Against the Islamist conceit of the Islamic State, Gülen stresses the fact that “Islam does not propose a certain unchangeable form of government or attempt to shape it.” (7) In fact, the only fundamental principles that Islam prescribes for political life are the “social contract and [the] election of a group of people to debate common issues.” (8) Thus, rather than opposing civil democratic modernity, Islam requires many of its core tenets:
On the issue of Islam and democracy, one should remember that the former is a divine and heavenly religion, while the latter is a form of government developed by human beings. The main purposes of religion are faith, servitude to God, knowledge of God (ma’rifah), and good deeds (ihsan). The Qur’an, in its hundreds of verses, invites people to the faith and worship of the True (al-Haqq). (9)
In this approach, the separation of the religious and political domains that civil democratic modernity rests upon is obvious; human beings are existentially free not only to make choices about their personal lives but also to make choices with regard to their political actions. (10)
… in Islam it is not possible to limit the concept of governance and politics into a single paradigm… (11) If secularism is understood as the state not being founded on religion, hence it does not interfere with religion or religious life; as the faithful living his religion does not disturb others; and furthermore if the state will accomplish this task in a serious neutrality, then there is no problem [for Muslims].” (12)
While Islamists remain focused on their political and other worldly agendas, Gülen keeps reiterating that a Muslim’s life revolves around worship. He is thus deeply critical of Islamism’s literalist approaches to the Quran and politicized Islam and focuses instead on what is most important to modern Muslims, that is, the renewal of their faith:
If a state… gives the opportunity to its citizens to practice their religion and supports them in their thinking, learning, and practice, this system is not considered to be against the teaching of the Quran. In the presence of such a state there is no need to seek an alternative state. (13)
Through this, Gülen strongly opposes Islamism’s penchant for seeing the Quran as the foundation for a political project:
The Quran is an explanation of the reflections of the divine names on earth and in the heavens… It is an inexhaustible source of wisdom. Such a book should not be reduced to the level of political discourse, nor should it be considered a book about political theories or forms of state. To consider the Quran as an instrument of political discourse is a great disrespect for the Holy Book and is an obstacle that prevents people from benefiting from this deep source of divine grace. (14)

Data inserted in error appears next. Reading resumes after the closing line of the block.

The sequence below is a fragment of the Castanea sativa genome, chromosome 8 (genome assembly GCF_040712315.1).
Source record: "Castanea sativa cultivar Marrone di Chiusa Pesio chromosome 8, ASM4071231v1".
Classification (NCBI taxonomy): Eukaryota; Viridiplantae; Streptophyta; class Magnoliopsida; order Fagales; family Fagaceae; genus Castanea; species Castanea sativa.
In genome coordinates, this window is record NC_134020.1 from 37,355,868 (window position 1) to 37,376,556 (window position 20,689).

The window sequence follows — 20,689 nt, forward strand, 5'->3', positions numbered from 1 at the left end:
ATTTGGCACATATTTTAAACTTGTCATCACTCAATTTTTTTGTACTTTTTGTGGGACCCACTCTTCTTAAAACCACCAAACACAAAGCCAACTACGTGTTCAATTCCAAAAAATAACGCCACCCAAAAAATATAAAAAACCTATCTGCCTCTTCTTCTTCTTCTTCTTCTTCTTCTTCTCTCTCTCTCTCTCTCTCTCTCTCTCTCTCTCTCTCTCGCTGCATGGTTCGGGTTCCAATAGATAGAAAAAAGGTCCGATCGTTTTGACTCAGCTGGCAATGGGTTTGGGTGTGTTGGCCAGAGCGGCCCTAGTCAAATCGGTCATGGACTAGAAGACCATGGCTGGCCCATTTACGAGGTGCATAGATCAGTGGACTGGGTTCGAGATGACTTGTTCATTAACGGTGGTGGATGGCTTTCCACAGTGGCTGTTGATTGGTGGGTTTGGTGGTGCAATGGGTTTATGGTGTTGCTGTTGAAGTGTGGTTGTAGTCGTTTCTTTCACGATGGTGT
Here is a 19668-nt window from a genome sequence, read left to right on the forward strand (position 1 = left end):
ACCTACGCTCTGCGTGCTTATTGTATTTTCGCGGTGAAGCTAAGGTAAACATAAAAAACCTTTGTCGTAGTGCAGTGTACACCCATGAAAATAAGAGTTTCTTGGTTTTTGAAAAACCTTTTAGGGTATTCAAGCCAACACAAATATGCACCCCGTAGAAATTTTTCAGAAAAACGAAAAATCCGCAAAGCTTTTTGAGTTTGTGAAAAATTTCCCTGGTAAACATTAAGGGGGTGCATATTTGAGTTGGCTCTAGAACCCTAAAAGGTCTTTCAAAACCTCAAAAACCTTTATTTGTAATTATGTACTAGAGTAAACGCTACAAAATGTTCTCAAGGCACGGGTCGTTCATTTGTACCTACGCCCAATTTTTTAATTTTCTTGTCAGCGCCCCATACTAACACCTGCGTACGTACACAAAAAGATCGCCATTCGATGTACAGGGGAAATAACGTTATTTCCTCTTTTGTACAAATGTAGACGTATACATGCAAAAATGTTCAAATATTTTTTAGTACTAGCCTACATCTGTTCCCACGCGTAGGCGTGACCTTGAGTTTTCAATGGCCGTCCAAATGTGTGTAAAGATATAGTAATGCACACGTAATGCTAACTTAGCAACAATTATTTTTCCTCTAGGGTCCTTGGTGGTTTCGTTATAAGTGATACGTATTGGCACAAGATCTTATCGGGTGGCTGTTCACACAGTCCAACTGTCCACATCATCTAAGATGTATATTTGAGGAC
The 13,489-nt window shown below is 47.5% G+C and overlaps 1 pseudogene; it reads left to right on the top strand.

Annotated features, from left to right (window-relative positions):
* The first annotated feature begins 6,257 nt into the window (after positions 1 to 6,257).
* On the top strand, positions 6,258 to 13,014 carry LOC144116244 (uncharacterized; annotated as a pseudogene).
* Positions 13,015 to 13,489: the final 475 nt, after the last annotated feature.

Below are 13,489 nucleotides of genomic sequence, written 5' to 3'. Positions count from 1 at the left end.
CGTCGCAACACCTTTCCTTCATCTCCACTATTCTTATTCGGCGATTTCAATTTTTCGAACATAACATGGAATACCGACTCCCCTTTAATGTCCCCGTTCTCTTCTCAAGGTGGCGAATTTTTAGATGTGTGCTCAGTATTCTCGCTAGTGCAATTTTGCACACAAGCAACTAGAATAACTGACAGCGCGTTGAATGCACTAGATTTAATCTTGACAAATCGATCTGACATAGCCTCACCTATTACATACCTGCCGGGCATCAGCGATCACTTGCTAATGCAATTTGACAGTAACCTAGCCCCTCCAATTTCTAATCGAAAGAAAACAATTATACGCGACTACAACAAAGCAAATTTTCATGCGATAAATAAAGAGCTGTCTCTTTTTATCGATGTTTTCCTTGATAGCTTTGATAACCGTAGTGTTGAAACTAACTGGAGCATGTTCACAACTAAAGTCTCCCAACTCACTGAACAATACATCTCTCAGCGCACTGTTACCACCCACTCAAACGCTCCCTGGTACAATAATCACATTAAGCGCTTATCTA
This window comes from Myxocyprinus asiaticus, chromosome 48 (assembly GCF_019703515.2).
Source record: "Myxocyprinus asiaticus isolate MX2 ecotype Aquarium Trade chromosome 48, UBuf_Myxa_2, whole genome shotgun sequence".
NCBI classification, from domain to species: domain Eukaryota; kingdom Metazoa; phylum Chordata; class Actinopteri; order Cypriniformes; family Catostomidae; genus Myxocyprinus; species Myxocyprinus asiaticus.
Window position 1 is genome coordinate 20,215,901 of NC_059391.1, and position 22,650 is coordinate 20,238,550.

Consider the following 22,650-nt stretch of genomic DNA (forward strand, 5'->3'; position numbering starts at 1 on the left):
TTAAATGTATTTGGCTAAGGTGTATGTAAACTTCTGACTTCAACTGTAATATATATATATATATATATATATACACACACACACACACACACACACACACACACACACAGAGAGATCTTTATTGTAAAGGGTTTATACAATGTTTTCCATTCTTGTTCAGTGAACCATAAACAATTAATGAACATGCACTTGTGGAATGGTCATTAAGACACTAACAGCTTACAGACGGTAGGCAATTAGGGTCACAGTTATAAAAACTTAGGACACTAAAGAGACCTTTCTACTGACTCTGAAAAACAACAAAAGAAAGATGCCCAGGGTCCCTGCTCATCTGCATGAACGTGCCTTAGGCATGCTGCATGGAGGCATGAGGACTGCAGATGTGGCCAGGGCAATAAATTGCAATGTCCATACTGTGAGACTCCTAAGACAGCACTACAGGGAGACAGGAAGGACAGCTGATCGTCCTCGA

On the basis of this, the Hizmet movement seeks to promote a new Islamic attitude, one that embraces secularism and that stresses tolerance and respect for all people regardless of their faith and worldview. Such an attitude is not only necessary for civil democratic modernity, but it is also required in Civil Islam.

(1) Fethullah Gülen’s comments in Samanyolu Television channel (STV – Haber Kritik), March 29, 1997.
(2) Ibid.
(3) Ibid.
(4) Nuriye Akman’s interview with Fethullah Gülen, daily Zaman, (March 24, 2004).
(5) See Klas Grinell, “Border Thinking: Fethullah Gülen and the East-West Divide,” in Esposito, John and Yilmaz, Ihsan, Islam and Peacebuilding: Gülen Movement Initiatives (Clifton, NJ: Blue Dome Press, 2010).
(6) John O. Voll, “Fethullah Gülen Transcending Modernity in the New Islamic Discourse,” in Yavuz, M. Hakan and Esposito, John L. Turkish Islam and the Secular State (Syracuse, NY: Syracuse University Press, 2003), p. 247.
(7) Fethullah Gülen, Essays, Perspectives, Opinions (New York, NY: The Light, 2006), p. 14.
(8) Ibid, p. 17.
(9) Fethullah Gülen, “An Interview with Fethullah Gülen,” The Muslim World (Special Issue on Islam in Contemporary Turkey: The Contribution of Fethullah Gülen) Vol. 95, No. 3 (2005), p. 451–452.
(10) Ibid, p. 453.
(11) Ibid, p. 454.
(12) Mim Kemal Öke and Osman Özsoy’s interview with Fethullah Gülen, in Armağan, Mustafa and Ünal Ali, Medya Aynasından Fethullah Gülen, Kozadan Kelebeğe (Gazeteciler ve Yazarlar Vakfı Yayınları, 1999), p. 108.
(13) Fethullah Gülen, “An Interview with Fethullah Gülen,” The Muslim World (Special Issue on Islam in Contemporary Turkey: The Contribution of Fethullah Gülen) Vol. 95, No. 3 (2005), p. 451.
(14) Ibid, p. 456.
Excerpt from Kömeçoğlu, Uğur. 2014.“Islamism, Post-Islamism, and Civil Islam” in Current Trends in Islamist Ideology. Vol 16. Hudson Institute. Pages 23-27

Published on http://www.gulenmovement.us/civil-islam-and-democratic-modernity-in-gulens-thought.html, 16 January 2015, Friday